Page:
Picture this: we are in the common area in a hostel in El Calafate in Argentina and someone asks about what Bariloche is like given that we had just come from there and that was his next stop. He wants to know to plan how long to stay in the area. So we explain the wonders of what could be considered the Argentine Lake District – glorious blue lakes surrounded by the snow peaked tops of some of South America’s highest mountains, beautiful roads for cycling, the opportunities for hiking around the mountains or even up the mountains into the snow line.
“Oh” he said, “is that all? Have you been to Torres del Paine in Chile? I will only plan to stay a day or two as Bariloche doesn’t sound as good”
And in a very Carrie Bradshaw way it made me wonder… “At what point in our travels does awe fatigue set in?”
A small example.
I write this on a boat with about 100 people on an excursion. The excursion is to see glaciers and on the lake there is floating ice that has broken off the glaciers ahead of us – icebergs if you will.
The first few appeared to be about the size of jetskis (as only 10% shows above the water) and the decks were all full of people taking photos – and then icebergs as big as motorboats appeared. Awesome. People braving the freezing chill on deck to take more pics. Wait a minute – the next are actually bigger than the catamaran beside them… Awesome! More pics.
We passed them, and for a time the icebergs, though many, were back to motorboat sized and what happened? People were no longer awed by what they saw and returned to the warm… until icebergs the size of battleships appeared and everyone thought “wow!” and were tempted to click click click again. Now, I think it would take an iceberg the size of an aircraft carrier to prise people off their seats camera in hand…
But back to lakes… am I any different to the young lad in the hostel?
Before our trip I enjoyed going to a lake or reservoir surrounded by hills, maybe a few trees for shade, a few rowing boats and maybe a boat under sail, having a picnic lunch and returning home. Awesome.
Then we saw some lakes in the mountains in Mexico … much more impressive than lakes in the hills. Awesome!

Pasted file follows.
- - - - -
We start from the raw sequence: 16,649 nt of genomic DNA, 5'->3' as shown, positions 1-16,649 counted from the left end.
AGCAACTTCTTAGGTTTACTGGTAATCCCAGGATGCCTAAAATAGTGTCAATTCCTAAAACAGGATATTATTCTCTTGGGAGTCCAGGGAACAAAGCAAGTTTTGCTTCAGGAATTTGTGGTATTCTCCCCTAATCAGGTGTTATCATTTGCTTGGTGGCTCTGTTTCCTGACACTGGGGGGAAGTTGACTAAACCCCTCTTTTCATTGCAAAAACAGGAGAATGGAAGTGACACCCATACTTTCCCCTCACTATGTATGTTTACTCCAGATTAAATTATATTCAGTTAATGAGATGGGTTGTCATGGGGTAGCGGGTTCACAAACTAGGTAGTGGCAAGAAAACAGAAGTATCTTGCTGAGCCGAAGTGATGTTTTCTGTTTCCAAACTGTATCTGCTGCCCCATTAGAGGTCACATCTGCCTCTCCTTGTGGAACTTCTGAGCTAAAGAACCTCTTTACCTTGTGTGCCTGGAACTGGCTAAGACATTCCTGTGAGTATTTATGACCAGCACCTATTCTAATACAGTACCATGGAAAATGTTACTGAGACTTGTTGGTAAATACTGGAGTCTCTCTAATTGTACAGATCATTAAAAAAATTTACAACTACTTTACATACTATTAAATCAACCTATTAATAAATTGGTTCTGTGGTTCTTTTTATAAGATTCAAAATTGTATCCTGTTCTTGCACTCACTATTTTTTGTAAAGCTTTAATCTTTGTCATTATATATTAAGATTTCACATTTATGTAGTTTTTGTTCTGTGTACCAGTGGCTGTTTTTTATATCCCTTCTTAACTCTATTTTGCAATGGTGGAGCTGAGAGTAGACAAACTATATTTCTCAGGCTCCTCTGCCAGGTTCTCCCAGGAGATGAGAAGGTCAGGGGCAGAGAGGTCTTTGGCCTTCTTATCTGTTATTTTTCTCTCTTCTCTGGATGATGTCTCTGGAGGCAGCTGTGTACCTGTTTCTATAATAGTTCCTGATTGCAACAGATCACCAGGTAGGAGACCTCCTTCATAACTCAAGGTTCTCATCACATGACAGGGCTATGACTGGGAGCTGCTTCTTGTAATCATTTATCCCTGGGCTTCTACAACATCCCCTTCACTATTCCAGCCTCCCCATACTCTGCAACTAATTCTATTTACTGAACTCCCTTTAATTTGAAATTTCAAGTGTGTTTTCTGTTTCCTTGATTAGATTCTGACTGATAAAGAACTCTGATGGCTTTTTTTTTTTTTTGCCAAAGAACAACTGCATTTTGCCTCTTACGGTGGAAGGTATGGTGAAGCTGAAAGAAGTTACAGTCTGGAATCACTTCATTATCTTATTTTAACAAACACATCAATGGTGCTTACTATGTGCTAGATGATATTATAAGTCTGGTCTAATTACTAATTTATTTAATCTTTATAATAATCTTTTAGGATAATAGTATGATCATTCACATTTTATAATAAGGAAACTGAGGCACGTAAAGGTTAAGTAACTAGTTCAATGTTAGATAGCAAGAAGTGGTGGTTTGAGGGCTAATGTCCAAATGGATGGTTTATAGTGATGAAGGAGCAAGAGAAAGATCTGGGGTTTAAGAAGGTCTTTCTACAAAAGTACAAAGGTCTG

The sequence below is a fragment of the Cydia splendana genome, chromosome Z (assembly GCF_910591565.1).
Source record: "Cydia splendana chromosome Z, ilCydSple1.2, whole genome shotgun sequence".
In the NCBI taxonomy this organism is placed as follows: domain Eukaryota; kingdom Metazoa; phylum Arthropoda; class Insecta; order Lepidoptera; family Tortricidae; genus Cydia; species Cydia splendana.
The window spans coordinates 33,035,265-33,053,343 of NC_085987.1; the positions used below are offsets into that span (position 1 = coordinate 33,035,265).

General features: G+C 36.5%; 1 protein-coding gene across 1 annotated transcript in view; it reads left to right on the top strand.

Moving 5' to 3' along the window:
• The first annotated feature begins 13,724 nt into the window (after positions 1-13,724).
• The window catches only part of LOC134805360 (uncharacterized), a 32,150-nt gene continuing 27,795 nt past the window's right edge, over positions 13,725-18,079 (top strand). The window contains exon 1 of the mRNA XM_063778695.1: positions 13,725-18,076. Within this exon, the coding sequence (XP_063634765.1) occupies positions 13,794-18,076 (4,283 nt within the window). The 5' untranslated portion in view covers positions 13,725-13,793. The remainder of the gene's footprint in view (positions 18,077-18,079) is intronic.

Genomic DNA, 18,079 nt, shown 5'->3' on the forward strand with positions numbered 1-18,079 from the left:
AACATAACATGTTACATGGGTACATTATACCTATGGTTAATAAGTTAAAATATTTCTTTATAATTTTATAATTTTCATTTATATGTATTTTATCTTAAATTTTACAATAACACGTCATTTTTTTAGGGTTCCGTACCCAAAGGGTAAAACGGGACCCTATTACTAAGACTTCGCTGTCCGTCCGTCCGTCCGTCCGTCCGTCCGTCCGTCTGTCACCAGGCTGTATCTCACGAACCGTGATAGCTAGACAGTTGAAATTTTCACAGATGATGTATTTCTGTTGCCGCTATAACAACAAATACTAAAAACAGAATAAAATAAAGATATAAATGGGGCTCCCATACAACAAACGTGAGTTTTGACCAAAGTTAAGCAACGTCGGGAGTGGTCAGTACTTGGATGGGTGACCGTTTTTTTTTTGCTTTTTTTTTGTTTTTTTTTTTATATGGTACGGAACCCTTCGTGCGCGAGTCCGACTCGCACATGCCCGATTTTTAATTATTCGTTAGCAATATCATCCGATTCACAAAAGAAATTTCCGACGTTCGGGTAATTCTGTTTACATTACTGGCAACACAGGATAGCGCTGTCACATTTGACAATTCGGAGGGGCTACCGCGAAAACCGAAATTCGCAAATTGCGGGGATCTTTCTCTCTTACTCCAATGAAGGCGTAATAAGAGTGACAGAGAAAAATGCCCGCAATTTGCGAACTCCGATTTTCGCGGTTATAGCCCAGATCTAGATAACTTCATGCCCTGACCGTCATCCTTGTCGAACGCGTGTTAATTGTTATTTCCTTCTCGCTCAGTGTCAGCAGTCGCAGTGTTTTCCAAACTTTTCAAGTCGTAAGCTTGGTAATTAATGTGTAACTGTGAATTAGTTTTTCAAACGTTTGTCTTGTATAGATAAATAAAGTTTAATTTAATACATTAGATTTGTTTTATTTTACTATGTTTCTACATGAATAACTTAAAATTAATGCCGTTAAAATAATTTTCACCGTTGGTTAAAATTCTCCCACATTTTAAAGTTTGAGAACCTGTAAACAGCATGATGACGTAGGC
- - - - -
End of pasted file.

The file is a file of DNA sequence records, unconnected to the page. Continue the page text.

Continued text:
However, Lake Atitlan in Guatemala is huge and it is not in the mountains. Atitlan is surrounded by volcanoes! In a very real way, it brought a tear or two to my eye. The lake was constantly changing as the sunlight or moonlight changed the surrounding volcanoes and the lake changed correspondingly – or maybe the surrounds changed because of the reflected light from the lake – it was not possible to tell. Every 5 minutes it was a different scene. Truly awesome!
And so it came to pass that we came across some lakes in Colombia. These lakes are in the high Andes, just like in the mountains of Mexico. Did I really think “hmmm, impressive, but Atitlan was better”? Well it WAS awesome, but… hey I don´t even have a photo to share
Moving on and we are in Peru and we go to Lake Titicaca. This is the highest navigable lake in the world. The border between Peru and Bolivia runs through it. In the background are snow covered Bolivian mountains. It is a lake sacred to several indigenous groups as the birthplace of the world. It contains many islands – and not all of them stay in the same place from day to day! AWESOME!!!
Fast forward past many other glorious lakes to Bariloche. The scenery is, in anyone’s books, impressive. The lakes in Bariloche have the snow capped mountains, the islands, there are a number of lakes some large some small and all with their own characters. On day 1 we caught a chair-lift to the top of one of the surrounding mountains for virtually a 360 degree look and it was… it was… it was…
In my head it was awesome, but in my heart it was only cold in the wind, there were mountains and lakes and they looked nice but… well, we have seen lakes already, and it’s COLD! Wait a minute… Eh? What happened there?
Returning to El Calafate where we started this blog post.
Although Calafate is on the shore of the biggest lake in Argentina – appropriately named Lake Argentina and it has it all – mountains, snow, edges like a fjord, the strangest colours (aquamarine in some lights, grey in others and even occasionally deep blue) few travellers come to El Calafate for the lake – well, not the ones who have been around a bit. We all come for the glaciers – and they are AWESOME!!!!!!!!!!!!!
So what is it going to take to make a lake awesome now?
Perhaps in time and with rest the fatigue will pass and I will once again find that sense of awe with less. I sincerely hope so as lakes are just one example of the truly truly truly awesome things we have seen on this trip.
I hope so for myself as I don’t want to believe I am spoiled for the rest of my life and that the simpler scenes at home will never again make me cry. And maybe, more than for myself, I hope so for that 20something lad in the hostel who has a lot of years to fill with the hunt to be impressed by what he sees.